Lee C Bollinger, the President of Columbia University in New York, is an important man in American academia and has opined in the Wall St Journal that it is time to start considering state subsidy as a solution to the economic crisis in US news media. He is, alas, not alone in raising the idea.
Lateral thinking and fresh examination of prejudices are fine. But Bollinger’s argument is foolish and dangerous. Mercifully, what he suggests isn’t likely to happen. As the philosopher Bertrand Russell said in a different context: this is an idea so stupid it could only come from a clever man.
Bollinger points out, reasonably enough, that news media in the US and elsewhere are already entangled with the government by way of subsidies to public broadcasters and regulation. His argument boils down to saying that what America needs is a version of the BBC.
Leaving aside the flippant rejoinder that pretty well any American who wants to access the BBC’s news output can now do so either through the internet or the BBC’s worldwide outlets, Bollinger’s case for state subsidy falls on two grounds.
News media in the modern sense came into existence at the moment when newspapers left government control. Many forms of government intervention are left (state subsidies in France, taxation income for the BBC, regulation of all news providers or some) but generally they have been shrinking throughout the last century in the developed world. To point, as Bollinger does, to China’s state news agency Xinhua as an argument for an American equivalent is hardly persuasive.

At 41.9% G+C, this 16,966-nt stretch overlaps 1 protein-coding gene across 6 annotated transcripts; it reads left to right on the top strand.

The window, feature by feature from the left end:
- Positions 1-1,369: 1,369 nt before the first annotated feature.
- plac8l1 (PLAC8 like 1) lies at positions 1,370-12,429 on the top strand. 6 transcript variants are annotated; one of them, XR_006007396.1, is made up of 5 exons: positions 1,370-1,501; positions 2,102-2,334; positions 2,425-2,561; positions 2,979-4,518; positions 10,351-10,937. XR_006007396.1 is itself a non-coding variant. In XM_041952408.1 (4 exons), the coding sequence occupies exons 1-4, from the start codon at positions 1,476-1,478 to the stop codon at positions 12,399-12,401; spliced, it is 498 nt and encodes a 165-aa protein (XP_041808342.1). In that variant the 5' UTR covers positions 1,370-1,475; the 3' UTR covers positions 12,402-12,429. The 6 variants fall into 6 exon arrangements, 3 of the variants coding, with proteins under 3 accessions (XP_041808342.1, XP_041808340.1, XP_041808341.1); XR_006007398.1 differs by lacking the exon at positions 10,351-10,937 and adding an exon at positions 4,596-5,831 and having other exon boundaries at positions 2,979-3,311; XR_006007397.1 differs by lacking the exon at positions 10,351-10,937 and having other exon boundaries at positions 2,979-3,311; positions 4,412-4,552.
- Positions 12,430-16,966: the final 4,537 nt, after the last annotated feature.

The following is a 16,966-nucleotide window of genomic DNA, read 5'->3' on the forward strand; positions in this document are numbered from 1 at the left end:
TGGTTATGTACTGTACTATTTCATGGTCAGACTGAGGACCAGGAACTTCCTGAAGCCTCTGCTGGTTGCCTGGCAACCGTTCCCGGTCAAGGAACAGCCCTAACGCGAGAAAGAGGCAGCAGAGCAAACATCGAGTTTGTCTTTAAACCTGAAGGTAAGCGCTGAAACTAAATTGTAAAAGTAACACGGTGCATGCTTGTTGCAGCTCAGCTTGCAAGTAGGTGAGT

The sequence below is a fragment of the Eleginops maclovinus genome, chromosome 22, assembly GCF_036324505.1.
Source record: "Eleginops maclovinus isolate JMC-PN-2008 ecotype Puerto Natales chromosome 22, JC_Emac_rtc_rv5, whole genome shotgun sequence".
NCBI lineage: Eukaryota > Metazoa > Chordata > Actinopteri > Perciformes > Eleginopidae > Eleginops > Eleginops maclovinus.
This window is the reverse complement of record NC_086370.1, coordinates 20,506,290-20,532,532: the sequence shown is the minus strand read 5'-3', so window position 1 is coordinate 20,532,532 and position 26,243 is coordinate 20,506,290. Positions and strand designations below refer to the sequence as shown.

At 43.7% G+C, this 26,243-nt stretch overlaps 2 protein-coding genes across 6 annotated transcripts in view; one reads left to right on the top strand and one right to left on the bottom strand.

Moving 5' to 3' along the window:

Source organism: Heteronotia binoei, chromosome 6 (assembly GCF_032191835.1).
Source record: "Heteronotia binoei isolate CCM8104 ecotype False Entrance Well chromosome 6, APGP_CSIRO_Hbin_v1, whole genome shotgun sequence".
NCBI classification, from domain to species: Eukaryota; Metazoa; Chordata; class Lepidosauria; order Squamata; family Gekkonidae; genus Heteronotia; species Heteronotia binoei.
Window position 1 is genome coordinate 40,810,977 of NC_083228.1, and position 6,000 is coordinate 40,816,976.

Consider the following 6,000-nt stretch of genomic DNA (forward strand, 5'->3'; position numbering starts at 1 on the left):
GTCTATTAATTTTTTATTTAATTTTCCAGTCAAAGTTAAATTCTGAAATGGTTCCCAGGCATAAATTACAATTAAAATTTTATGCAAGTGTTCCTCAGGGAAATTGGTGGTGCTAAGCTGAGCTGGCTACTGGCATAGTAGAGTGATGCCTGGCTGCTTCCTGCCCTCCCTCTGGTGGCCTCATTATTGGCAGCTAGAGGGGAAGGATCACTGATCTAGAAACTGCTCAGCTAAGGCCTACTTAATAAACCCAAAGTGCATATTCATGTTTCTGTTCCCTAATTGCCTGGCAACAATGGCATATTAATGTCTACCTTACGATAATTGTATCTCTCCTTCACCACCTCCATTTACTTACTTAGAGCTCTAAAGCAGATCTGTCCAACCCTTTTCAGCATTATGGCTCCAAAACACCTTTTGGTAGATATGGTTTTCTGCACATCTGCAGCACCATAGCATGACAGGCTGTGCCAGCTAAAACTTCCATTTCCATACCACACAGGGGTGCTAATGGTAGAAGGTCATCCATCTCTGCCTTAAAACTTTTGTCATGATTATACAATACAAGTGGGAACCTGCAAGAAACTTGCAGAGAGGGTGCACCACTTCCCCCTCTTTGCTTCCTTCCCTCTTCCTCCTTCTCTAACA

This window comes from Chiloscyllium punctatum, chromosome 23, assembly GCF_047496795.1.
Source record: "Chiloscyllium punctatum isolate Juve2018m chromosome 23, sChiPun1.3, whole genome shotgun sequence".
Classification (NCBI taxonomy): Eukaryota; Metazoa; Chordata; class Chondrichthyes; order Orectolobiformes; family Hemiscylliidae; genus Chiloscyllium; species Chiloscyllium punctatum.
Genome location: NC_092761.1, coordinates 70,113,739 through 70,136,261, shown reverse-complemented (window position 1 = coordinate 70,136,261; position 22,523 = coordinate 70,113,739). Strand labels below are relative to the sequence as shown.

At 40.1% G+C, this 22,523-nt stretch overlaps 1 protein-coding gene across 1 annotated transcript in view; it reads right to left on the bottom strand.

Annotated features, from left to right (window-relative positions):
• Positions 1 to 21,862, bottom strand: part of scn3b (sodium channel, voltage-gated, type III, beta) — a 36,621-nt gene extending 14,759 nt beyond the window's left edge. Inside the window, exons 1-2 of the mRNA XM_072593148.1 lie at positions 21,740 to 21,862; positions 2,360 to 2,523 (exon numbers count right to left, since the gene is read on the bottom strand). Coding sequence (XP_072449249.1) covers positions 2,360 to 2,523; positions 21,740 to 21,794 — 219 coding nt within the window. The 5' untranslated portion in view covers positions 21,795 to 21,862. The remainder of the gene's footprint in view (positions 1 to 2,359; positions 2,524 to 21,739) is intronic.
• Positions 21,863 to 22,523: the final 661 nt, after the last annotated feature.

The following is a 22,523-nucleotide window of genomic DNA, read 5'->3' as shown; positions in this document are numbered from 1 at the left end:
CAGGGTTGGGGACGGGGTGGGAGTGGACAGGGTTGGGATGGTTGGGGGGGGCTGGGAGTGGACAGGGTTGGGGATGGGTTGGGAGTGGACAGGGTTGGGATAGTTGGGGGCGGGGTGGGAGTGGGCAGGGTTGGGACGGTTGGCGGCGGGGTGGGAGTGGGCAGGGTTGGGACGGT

Media not supported by government and in the private-sector economy are, by definition, at risk. As the business model for daily printed newspapers runs into deeper and deeper trouble, the damage done to the expertise housed in long-standing publications is undeniably great.
But if the media wants to remains outside government influence or interference, this crisis is the media’s to solve. And while many jobs will be lost and newspapers will fail, new stuff is being built, designed, tried out which will eventually shift the news media to new ways of staying independent of government while being able to do good, difficult and expensive journalism. Many of these tryouts will fail. The experiments are scattered in fragments so small and widespread that Mr Bollinger can’t see them. But if he’d care to consult the journalism school in his own university, they can fill him in.
Bollinger’s second misunderstanding, about the BBC, is more understandable. Perhaps there could be an American version, although I’d be surprised if a US government would try starting a “TV news tax” in economic conditions as tough as the present ones. (Sharp commentary on this aspect of Bollinger’s argument from Jeff Jarvis here.)
The BBC’s peculiar combination of editorial independence and tax funding is a historical miracle. It might be hard to reproduce in Britain now, let alone anywhere else. Combinations of unusual factors – the culture and habits of the 1920s when it was founded, determined individuals, luck – have made it one element in British news media which are a “mixed economy” of public service and privately-owned media. I’d hazard a guess that many people value the BBC for its place in this mixed news economy, rather than because they would prefer all news media to be like the BBC.
News media are not like universities; they need to be at one remove from goverment for reasons which don’t apply to scholars. The fact that government is involved in media already is no reason at all to make that situation worse.
Update 15/7/10: Thoughtful reflection on all these views by my colleague Professor Roy Greenslade here.
17/7/10: A few more links in this NiemanLab summary from their invaluable weekly roundup.
26/7/10: Commentary in Spanish remarking that if journalism academics (Jarvis, Greenslade, me) don’t teach people how to run new businesses we should make way for people who will.